In Phase Two Training in the Royal Air Force – Previously Snowboard and Surf Instructor
Sarah, could you tell us a little bit about what you’ve been up to over the past few months?
The last few months have been a complete flip in lifestyle for me. I went from traveling as a surf and snowboard instructor and presenting on kids TV (Bear Grylls Survival School – CITV) to fully emerging into a military lifestyle.
It began when I took part in BBC2’s Ultimate Hell Week. A two week process that took place under South Africa’s scorching sun. 22 athletes of varied backgrounds were put through the selection process of six different Special Forces units to see who would make it to the end. I was fortunate enough to make it down to last two people, then pipped at the post in the final selection task. It was ridiculously mental but I absolutely loved every second of it. Following that, I set off on a successful record breaking run then continued to travel though Indonesia, France and Portugal, surf coaching, right up until I joined the Royal Air Force two months ago. I will continue my training with the RAF to become a Physical Training Instructor for RAF personnel of all trades.
How did it feel to make it to the final two?
Incredible! My one aim and main focus throughout was to never quit. I always thought there was a chance I could fail the training but just wanted to get as far as I could. There were so many times I thought I had made a mistake that would see me off but just kept driving forwards to make it to the end. When I crossed the line on the final task I was so content that I would have been equally as happy with 1st or 2nd.
How do you train for something like this?
Ha, ha, good question.!You can never prepare for the sleep deprivation; that was the hardest part for sure. The heat made it tricky, especially because I had just come from the snowy mountains of Canada, making the change in temperature around 60 degrees celsius.
Ultra marathons are great preparation for anything because they are by far the toughest mental and physical challenge. If you can run an ultra, you can do anything!
Physically I train in water, snow and land so I think having diversity in endurance and strength helped also.
Tell us a about how you got to where you are now with your career?
The honest answer is to make sure that you keep creating opportunity, even before it arises. I remember being told so many times that ‘good things come to those who wait.’ I hate that saying. Maybe a few things might come to those who wait, but great things come to those who set out and search for them.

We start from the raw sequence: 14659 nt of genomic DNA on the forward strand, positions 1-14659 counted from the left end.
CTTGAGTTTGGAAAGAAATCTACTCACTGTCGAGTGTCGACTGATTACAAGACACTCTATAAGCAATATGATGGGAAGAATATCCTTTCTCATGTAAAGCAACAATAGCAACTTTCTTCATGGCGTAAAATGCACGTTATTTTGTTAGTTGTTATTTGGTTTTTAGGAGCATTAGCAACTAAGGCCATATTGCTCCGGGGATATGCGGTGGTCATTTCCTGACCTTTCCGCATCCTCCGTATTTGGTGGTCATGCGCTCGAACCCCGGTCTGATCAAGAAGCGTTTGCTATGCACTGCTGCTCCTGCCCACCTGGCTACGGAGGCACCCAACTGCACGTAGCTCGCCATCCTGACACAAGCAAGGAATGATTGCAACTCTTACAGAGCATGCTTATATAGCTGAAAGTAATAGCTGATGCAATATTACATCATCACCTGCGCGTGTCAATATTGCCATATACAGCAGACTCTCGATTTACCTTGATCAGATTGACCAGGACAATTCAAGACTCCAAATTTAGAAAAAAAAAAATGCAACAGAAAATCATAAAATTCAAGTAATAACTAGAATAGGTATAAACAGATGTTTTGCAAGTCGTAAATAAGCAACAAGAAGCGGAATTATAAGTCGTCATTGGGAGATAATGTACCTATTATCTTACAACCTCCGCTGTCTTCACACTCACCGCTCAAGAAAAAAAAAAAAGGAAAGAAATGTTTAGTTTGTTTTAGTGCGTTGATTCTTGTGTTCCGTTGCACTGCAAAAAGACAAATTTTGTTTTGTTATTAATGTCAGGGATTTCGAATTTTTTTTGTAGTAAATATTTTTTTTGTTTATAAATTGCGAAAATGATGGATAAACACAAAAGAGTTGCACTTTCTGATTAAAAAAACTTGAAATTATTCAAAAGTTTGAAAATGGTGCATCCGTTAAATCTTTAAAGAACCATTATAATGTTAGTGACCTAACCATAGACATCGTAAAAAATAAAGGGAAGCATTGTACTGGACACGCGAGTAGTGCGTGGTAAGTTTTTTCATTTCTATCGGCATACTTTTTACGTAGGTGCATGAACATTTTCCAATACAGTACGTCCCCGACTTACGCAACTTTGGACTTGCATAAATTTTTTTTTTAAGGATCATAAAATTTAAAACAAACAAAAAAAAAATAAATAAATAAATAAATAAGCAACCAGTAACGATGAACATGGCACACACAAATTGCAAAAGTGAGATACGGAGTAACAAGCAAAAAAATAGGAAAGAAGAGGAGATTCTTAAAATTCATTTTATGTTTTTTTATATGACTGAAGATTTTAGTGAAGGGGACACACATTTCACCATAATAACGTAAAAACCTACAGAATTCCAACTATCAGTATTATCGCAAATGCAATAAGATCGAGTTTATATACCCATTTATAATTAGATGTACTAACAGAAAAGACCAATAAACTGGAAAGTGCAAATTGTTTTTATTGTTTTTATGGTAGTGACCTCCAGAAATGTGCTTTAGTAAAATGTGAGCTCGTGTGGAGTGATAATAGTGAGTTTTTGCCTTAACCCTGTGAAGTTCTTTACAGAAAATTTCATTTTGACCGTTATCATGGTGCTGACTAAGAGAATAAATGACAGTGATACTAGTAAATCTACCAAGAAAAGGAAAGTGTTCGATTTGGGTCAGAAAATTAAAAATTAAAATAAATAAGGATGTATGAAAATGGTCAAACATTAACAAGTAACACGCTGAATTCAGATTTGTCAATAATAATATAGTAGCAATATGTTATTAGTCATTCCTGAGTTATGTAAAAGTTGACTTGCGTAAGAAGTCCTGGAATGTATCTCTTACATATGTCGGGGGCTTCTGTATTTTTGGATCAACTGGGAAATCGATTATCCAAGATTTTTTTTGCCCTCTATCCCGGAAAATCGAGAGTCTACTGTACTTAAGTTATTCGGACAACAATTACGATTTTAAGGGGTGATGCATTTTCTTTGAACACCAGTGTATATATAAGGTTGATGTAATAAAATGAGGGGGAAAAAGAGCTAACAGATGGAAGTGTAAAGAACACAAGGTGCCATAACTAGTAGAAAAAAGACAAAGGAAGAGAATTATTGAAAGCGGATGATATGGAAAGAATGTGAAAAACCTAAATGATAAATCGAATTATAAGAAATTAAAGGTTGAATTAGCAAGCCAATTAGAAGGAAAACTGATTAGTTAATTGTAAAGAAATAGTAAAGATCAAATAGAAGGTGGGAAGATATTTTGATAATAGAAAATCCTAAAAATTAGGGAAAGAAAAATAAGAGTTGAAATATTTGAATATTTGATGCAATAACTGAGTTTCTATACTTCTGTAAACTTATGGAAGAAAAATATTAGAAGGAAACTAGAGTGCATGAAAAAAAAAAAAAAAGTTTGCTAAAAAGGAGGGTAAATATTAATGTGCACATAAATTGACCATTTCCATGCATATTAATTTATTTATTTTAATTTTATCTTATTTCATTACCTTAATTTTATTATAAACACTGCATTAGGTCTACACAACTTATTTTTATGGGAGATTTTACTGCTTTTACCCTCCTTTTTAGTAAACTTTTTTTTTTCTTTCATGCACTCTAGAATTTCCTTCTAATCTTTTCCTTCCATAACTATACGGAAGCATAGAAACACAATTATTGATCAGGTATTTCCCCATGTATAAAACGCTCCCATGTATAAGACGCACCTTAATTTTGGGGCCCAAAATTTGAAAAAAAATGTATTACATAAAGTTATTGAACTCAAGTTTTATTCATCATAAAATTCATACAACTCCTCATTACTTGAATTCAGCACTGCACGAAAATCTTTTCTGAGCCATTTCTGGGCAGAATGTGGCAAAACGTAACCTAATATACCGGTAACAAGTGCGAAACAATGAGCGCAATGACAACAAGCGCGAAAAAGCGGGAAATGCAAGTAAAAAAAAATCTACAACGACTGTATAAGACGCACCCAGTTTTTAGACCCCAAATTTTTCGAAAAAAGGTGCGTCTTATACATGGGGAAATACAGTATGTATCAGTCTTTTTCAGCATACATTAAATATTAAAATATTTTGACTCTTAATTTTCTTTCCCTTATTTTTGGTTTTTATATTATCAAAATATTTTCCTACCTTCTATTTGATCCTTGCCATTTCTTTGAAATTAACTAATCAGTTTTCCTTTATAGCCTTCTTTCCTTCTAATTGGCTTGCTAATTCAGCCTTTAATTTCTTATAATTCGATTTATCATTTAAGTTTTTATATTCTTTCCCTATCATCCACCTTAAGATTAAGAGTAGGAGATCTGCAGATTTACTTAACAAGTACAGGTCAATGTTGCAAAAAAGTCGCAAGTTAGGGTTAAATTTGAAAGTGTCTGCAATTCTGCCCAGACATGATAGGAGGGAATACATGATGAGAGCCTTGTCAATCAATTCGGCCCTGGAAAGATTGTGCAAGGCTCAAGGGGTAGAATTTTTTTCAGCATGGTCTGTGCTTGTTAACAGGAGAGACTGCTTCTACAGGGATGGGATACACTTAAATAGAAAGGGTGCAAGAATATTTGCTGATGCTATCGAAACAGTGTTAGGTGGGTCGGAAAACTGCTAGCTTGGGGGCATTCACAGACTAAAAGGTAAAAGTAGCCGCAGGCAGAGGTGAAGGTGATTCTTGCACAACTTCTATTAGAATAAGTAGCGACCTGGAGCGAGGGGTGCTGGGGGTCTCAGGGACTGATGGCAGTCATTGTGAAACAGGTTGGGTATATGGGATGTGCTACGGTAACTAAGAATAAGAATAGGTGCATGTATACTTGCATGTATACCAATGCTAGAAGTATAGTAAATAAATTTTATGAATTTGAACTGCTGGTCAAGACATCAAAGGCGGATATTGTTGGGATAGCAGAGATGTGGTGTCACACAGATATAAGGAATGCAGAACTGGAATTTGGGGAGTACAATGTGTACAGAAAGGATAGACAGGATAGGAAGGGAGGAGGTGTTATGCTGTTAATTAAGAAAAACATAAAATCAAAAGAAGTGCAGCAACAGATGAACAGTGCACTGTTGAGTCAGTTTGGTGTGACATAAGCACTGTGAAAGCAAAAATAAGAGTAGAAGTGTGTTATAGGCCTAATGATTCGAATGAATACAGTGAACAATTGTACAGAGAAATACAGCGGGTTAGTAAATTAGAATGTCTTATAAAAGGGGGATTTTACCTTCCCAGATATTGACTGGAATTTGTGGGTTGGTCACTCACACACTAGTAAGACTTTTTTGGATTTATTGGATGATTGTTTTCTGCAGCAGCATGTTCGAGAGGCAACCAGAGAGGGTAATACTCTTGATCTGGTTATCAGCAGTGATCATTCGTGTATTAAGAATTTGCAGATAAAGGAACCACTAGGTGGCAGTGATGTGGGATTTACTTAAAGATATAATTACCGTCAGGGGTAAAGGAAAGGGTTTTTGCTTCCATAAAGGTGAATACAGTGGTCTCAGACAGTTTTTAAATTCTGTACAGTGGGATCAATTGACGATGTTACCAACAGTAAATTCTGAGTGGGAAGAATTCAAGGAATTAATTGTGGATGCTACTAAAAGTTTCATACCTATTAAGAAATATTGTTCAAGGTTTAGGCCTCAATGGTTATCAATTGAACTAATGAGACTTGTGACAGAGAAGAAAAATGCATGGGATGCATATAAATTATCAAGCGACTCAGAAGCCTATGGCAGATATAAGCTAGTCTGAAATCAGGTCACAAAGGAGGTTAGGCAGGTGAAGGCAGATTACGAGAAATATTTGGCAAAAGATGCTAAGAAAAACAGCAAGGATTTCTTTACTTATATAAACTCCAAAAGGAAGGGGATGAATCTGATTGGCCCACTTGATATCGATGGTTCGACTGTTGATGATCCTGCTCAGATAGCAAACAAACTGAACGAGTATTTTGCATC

Most things that I have done, from TV, to event funding, to jobs, training etc. have all come from hunting down the right people and asking for help, training hard so that when that important race comes up, you’re ready, and ultimately volunteering yourself for anything and everything to make yourself available for all the amazing things we have the opportunity to do.
Have you always been driven by physical and endurance challenges?
Yes! For some reason I always loved the pain cave. I think the sense of achievement you get at the end of an endurance challenge is unbeatable. Knowing that you have pushed yourself mentally and physically further that 90% of the world ever will in their lifetime is a great feeling.
I think humans are capable of some immensely incredible things and the thought of pushing myself more and more to see what I can manage to do in this life time excites me beyond words.
After the Ultimate Hell Week show, I needed a new challenge, so I set out on an 870 mile, solo, self supported run along the Wales Coast Path, sleeping under a tarp and living off berries from the bushes and freeze dried ration packs. 36 miles a day (with 60lb of kit on my back) and 97,869ft of elevation. Later I broke the current record by 16 days, setting a new world record of 23 days.
Do you still manage to fit in time to surf?
There is always time for surfing! Living by the sea helps as you can jump in when ever. I have learnt to be the absolute optimist with conditions as I can’t afford to leave out the days where the conditions aren’t great any more. I don’t get to surf every day like I used to, but every single gap I get off work and any other happenings, I’m straight on a plane and in the water from sunrise to sunset!
What advice would you give to anyone reading this who would like to follow in your footsteps?
Create opportunity then grab it firmly with two hands until it’s rinsed dry.
Find out what your passion is and make sure you focus every bit of energy into making sure you get to do as much of it as you possibly can.
Set goals and have ambition. If you do this you will never get bored or lost.
Remember that happiness in the most important in life and that once you have it, remember what it is that made you happy and never lose it!
Be kind to people and stand up for everything you believe in.
Lead a life you will look back on as a old man/woman and think that you couldn’t possible have fit in more than what you have.